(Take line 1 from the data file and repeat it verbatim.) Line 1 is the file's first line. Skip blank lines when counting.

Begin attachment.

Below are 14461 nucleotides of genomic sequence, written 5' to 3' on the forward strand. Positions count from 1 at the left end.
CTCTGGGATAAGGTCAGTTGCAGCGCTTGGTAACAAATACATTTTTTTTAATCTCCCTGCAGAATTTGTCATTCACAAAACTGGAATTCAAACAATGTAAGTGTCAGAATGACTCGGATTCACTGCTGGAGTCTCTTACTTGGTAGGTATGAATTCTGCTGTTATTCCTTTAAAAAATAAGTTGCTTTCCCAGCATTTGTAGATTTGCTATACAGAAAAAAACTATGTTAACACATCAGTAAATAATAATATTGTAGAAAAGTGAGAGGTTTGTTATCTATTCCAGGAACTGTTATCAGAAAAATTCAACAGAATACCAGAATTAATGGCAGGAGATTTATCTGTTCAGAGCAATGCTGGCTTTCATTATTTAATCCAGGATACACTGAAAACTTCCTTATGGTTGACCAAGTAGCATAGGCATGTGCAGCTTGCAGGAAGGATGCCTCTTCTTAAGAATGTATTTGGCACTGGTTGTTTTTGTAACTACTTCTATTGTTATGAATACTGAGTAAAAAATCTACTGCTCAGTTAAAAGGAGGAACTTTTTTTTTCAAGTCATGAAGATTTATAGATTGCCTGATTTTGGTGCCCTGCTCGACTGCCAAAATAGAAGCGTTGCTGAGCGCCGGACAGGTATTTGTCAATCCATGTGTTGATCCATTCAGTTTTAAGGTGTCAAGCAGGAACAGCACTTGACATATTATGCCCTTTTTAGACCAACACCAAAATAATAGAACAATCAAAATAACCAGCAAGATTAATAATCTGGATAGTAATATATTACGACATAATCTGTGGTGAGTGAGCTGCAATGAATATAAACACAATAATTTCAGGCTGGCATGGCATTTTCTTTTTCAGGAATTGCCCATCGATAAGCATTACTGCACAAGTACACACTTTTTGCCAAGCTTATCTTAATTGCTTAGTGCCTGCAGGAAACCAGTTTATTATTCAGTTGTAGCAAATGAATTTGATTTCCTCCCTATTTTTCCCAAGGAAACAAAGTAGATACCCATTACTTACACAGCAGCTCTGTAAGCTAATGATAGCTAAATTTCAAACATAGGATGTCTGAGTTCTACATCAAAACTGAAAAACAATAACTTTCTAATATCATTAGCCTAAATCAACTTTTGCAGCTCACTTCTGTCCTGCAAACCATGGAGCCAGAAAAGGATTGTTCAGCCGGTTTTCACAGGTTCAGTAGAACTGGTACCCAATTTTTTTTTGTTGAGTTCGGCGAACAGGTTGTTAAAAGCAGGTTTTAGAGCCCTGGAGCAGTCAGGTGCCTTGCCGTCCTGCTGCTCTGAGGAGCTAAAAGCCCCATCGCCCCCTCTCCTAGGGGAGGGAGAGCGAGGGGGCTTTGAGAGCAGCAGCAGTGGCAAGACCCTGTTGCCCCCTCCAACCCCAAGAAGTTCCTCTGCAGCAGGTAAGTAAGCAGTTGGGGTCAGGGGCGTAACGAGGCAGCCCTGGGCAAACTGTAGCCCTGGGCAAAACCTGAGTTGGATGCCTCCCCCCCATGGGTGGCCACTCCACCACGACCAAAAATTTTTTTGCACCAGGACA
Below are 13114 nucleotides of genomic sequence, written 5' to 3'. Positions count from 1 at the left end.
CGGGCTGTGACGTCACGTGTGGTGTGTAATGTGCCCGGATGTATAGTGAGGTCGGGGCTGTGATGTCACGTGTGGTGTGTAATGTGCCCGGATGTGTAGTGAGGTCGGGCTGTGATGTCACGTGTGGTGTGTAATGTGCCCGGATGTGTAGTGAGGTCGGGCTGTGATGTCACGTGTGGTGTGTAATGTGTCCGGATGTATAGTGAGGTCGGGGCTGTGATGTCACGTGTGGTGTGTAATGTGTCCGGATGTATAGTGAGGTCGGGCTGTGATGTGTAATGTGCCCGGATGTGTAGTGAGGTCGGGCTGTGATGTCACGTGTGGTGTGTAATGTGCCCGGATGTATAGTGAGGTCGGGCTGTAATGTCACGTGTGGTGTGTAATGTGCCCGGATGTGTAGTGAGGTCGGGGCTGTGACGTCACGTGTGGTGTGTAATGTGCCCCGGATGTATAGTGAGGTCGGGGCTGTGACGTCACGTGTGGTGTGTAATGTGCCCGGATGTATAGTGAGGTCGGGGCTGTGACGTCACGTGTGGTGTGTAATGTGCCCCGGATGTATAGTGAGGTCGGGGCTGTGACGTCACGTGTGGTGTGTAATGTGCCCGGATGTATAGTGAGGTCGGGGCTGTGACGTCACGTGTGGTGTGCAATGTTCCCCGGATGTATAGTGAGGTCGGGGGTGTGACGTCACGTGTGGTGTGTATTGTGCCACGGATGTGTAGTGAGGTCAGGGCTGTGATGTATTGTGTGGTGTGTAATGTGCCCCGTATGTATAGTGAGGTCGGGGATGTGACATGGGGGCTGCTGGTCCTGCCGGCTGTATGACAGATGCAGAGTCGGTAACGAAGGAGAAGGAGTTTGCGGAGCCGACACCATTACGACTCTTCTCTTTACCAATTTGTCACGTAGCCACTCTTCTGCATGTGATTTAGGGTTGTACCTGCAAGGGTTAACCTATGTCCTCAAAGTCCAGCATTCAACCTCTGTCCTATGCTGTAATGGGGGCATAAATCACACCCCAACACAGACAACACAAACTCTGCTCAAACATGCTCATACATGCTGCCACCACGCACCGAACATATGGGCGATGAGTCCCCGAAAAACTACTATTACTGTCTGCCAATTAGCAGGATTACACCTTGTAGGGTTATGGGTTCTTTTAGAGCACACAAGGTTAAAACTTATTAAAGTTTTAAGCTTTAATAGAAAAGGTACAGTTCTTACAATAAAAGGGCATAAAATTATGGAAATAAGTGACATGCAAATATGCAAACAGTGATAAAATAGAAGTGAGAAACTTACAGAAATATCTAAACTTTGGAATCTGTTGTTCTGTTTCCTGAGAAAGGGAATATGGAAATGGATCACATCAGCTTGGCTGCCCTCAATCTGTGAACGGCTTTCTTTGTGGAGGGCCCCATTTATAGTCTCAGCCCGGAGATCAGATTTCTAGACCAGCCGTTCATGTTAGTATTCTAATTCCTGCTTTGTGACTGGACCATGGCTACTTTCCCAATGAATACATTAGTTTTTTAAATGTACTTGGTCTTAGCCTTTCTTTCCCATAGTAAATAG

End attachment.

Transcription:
Below are 14461 nucleotides of genomic sequence, written 5' to 3' on the forward strand. Positions count from 1 at the left end.